While it may not sound like something that should be legal in modern-day America, being arrested for failing to pay rent on time is a reality for some Arkansans, thanks to a state law – known as the criminal eviction statute – that has been on the books since the early 1900s. Under this law, renters can face a criminal conviction and up to 90 days in jail for being one day late on their rent.
As a civil legal aid advocate for people living in poverty in Arkansas, I’ve seen firsthand how this policy represents the criminalization of poverty at its worst. For example, one couple was charged under the law when they fell behind on their $585 monthly rent payment and didn’t move out quickly enough. Another woman was sentenced to probation even though she had been in the hospital after suffering a stroke when she was served an eviction notice.
By criminalizing conduct that all other states treat as a private breach of contract, Arkansas puts struggling citizens in jeopardy of getting stuck in financial dire straits. What’s more, saddling renters with criminal records affects their ability to keep their job (or find a new one) and therefore makes them less able to afford rent. It also worsens their chance of securing a new home, which leads to homelessness for a lot of families.
To make matters worse, when low-income individuals are charged for nonpayment of rent, they are often unable to access the legal services that they need to defend themselves. In fact, the vast majority of the approximately 2,000 failure-to-vacate cases filed each year under the criminal eviction statute involves tenants, mostly women and children, who do not have legal representation. But, in a completely lopsided state of affairs, landlords seeking to evict a tenant always have an attorney, because the court appoints a prosecutor at the taxpayers’ expense.
Thankfully, civil legal aid advocates have seen some recent success in the effort to end this terrible policy . Artoria Smith recently found herself in an eviction dispute over back rent. She was late on her rent after the landlord demanded she pay an additional $300 to cover the cost of repairing her floor. The floor was damaged because Ms. Smith had fallen through after it rotted out.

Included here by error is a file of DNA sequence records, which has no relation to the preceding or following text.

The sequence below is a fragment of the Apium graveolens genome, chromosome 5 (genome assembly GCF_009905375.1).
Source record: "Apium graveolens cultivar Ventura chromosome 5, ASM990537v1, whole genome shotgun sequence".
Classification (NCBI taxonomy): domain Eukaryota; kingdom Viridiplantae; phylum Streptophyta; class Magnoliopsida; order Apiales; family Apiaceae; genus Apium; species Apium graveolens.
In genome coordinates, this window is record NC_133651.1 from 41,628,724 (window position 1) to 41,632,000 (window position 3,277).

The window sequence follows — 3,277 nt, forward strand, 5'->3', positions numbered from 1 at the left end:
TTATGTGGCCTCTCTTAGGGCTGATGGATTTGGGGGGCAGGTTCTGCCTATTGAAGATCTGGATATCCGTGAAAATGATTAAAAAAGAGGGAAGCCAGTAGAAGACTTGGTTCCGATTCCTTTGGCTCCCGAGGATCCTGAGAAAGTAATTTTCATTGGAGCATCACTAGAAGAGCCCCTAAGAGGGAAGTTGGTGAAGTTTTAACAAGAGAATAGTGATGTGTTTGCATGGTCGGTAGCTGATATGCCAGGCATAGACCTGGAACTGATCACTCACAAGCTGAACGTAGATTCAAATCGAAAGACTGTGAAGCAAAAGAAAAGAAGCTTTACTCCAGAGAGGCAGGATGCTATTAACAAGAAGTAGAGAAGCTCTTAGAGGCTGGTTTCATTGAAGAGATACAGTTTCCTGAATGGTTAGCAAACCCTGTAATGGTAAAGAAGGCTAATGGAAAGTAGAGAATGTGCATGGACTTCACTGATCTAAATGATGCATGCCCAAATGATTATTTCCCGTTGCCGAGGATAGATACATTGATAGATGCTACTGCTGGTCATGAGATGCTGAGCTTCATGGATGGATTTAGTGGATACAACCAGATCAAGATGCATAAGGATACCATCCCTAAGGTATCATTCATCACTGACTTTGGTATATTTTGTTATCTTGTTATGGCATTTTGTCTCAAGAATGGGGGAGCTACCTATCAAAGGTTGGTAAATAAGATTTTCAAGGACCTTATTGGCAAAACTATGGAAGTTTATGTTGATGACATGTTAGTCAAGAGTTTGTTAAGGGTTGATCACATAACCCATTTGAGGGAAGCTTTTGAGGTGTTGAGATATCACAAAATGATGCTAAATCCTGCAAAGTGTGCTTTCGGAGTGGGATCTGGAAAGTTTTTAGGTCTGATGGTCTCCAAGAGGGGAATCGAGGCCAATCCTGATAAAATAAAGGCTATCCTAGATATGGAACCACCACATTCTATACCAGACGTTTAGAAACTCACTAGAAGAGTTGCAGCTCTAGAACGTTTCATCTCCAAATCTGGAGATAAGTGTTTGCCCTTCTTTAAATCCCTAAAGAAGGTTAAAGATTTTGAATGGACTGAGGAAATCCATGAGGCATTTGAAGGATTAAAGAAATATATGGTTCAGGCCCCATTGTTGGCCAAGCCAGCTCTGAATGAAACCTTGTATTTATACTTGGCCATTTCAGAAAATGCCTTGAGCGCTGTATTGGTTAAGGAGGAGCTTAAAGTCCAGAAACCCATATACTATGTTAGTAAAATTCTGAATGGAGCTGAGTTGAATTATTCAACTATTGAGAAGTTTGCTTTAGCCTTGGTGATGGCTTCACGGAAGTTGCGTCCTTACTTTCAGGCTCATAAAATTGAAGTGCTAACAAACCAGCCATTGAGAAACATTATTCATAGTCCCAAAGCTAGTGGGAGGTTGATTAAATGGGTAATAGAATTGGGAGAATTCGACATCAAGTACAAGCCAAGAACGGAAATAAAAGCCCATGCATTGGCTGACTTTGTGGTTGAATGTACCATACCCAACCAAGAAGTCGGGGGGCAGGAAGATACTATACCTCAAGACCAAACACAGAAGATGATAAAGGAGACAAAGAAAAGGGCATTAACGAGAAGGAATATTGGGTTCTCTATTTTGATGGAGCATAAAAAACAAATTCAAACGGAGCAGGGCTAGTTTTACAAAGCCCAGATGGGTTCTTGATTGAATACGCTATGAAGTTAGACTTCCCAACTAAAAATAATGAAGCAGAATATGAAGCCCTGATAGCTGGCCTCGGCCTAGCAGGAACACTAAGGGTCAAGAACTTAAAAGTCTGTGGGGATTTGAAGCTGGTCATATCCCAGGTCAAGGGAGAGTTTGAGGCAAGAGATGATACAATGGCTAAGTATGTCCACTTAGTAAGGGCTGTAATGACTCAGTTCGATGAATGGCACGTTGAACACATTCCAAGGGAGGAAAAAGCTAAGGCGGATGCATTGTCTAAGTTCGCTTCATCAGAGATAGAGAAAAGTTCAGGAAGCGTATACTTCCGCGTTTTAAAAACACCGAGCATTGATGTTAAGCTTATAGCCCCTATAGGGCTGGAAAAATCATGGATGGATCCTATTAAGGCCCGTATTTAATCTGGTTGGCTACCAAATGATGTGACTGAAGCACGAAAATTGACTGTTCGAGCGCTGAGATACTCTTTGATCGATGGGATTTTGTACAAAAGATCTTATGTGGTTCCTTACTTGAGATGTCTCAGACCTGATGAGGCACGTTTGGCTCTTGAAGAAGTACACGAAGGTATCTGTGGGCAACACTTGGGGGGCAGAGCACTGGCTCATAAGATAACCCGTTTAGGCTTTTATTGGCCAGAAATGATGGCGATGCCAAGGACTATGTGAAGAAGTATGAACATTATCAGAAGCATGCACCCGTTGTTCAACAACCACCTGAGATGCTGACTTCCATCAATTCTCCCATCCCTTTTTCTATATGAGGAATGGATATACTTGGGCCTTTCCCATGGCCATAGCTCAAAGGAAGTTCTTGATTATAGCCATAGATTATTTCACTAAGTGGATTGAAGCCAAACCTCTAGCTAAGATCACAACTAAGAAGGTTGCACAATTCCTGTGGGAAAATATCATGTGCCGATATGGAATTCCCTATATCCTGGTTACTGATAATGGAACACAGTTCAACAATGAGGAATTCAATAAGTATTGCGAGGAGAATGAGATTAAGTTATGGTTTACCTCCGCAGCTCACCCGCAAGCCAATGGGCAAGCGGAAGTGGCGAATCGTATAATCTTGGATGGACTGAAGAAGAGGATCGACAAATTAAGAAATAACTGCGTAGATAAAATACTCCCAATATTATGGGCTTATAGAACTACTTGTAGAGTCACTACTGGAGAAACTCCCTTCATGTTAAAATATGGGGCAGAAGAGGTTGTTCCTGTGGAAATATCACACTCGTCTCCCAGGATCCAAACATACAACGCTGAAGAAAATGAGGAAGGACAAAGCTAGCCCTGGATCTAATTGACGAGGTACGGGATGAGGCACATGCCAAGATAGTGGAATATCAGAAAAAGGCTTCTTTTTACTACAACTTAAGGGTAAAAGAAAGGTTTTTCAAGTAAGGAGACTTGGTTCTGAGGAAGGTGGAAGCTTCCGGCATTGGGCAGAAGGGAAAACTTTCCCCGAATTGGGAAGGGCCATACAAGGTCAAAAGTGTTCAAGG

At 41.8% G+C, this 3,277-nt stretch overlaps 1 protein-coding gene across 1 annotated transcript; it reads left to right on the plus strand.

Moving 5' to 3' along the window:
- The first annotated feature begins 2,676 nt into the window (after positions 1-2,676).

Her story could have ended like most do: with a move, a conviction, and a fine. However, she was fortunate enough to qualify for civil legal aid at the Center for Arkansas Legal Services, one of Arkansas’s two nonprofit legal aid organizations.
Smith’s attorneys argued that the failure-to-vacate statute was unconstitutional, stating that it was a violation of due process and equal protection, unconstitutionally chilled her right to a trial, violated state and federal prohibitions against debtors prisons, and constituted cruel and unusual punishment. The judge agreed, striking down the law in its entirety in Arkansas’s largest county, which has historically prosecuted about 25% of all criminal eviction cases in the state. This case represents a major step forward for the tenants of Arkansas. Cases in two other judicial districts in the state have recently followed suit.
Unfortunately, Arkansas lawmakers have been reluctant to consider any changes to the state’s landlord-tenant laws. In 2015, two bills that would have strengthened renters’ rights were voted down in committee in the Arkansas House. HB1814 would have repealed the criminal eviction statute and HB1486 would have enacted a very basic “implied warranty of habitability,” which would have required landlords to make residential rental properties livable for tenants. Such a warranty certainly would have helped Ms. Smith.
The Arkansas legislature will have a chance to revisit the need for more balanced landlord-tenant laws when it meets again in 2017. Until then, Arkansas legal aid attorneys will be working to achieve that balance one renter at a time.